The Little Rock Zoo will play an important role in the post-pandemic revival of our community and will have an even more significant economic and social impact with an intelligent investment through the Rebuild the Rock initiative, a proposed one cent city sales tax to help rebuild infrastructure and invest in Little Rock’s future.
The zoo is already an enormously positive force in our community. The most recent expert assessment showed the zoo brought in $300 million of economic activity to our region in the past five years. Much of this comes from tourism as people from outside of the area travel to Little Rock to visit the zoo and contribute to the local economy in the process. They buy gas, food and shop at retail establishments all because of their trip to the zoo. But it is also an important quality-of-life feature that makes our area a more attractive place to locate a business or family.
The positive impact of the zoo is not just economic. It also provides a learning opportunity for school children than transcends what they learn from books and videos. Students see firsthand the complexity of our interconnectedness with the rest of the natural world, develop a broader appreciation for life, and build enthusiasm for some of the STEM (science, technology, engineering, and math) fields that we desperately need to encourage.
Beyond the classroom, the zoo helps build social ties in families and our community. It’s one of the rare places where people of every economic and social strata, of all races and ethnicities interact. It’s a genuinely “happy place” where almost everyone leaves with a better feeling about themselves, their families, their friends, and our community.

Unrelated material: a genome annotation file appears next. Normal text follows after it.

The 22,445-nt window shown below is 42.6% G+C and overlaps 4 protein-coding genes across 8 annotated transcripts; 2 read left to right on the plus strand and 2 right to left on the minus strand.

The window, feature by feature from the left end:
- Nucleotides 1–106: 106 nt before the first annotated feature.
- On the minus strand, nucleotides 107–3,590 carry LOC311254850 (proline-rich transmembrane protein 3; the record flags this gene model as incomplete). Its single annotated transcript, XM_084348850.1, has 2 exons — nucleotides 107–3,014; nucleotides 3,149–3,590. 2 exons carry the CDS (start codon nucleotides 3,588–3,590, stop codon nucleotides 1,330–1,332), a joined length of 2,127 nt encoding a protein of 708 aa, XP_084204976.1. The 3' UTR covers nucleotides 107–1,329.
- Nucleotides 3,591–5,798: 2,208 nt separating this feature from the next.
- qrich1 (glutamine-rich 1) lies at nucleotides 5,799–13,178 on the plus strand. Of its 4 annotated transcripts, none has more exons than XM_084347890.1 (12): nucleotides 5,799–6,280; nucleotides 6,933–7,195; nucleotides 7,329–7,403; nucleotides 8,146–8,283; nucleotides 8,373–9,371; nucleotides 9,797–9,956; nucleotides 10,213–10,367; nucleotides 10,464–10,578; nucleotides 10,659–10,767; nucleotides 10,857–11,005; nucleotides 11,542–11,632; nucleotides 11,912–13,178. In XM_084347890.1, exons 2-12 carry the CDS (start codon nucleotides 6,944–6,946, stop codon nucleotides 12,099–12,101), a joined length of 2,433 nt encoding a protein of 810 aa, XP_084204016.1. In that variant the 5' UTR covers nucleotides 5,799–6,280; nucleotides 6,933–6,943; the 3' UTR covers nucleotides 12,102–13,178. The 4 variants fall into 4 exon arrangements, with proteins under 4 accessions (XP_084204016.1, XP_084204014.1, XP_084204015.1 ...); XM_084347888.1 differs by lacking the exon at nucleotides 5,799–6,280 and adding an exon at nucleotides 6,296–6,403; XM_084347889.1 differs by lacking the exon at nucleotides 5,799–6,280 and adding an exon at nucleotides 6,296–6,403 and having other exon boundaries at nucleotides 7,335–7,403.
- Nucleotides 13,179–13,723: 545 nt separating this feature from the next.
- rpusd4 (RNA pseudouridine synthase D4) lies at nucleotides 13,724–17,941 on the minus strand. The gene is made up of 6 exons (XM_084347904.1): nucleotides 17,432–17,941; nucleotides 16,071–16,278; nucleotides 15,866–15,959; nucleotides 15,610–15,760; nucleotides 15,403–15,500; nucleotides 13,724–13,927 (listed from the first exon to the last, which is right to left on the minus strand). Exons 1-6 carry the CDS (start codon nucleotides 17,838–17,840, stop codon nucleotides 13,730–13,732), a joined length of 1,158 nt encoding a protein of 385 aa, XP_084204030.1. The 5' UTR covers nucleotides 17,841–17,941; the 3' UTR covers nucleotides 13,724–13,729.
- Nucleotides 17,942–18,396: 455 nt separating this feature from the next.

Less obvious perhaps are some of the challenges the zoo faces because of an aging facility. Built in 1926, the zoo maintains several old WPA buildings and other old structures that require constant maintenance. This patchwork approach is costly and time consuming. WPA structures are in need of preservation, and other structures should be demolished to make way for modern zoological design that is attractive to guests and better for animals.
The Little Rock Zoo is currently accredited by the Association of Zoos and Aquariums (AZA), which means it maintains high standards for animal care and conservation. However, if deferred maintenance issues are not quickly addressed these issues will continue to compound and make it impossible for the zoo to maintain this accreditation. Exhibits will have to close and animals will be moved to better zoos.
The biggest loss, however, could be a lost opportunity to make the Little Rock Zoo an even more significant factor in our economic development as we emerge into the post-pandemic world. While St. Louis, Memphis and Tulsa have announced major plans to upgrade their zoos, some folks locally are proposing to gut the zoo’s share of proceeds from the Rebuild the Rock project.
It is difficult to imagine a decision that could have more adverse consequences. A recent economic impact study by Intelligent Analytics and Modeling (IAMECON) and Zoo Advisors shows that investing $50 million in the zoo would return $659 million in economic activity in the community. This type of return on investment in the community makes good business sense and good common sense.
Recent polling shows that Little Rock voters overwhelmingly support replacing the expiring sales tax with a new one that would bring significant funding for improvements to the zoo and other needed projects. By even greater margins, these voters support elevating the zoo to the level of zoos in our competitor cities in the region. City leaders have heard arguments in favor and in opposition to full funding for the zoo, and it’s time for them to do everything necessary to support this vital local resource.
Editor’s note: Lisa Buehler is the board chair of the Arkansas Zoological Foundation and owner of Allegra & 360 Image Little Rock. The opinions expressed are those of the author.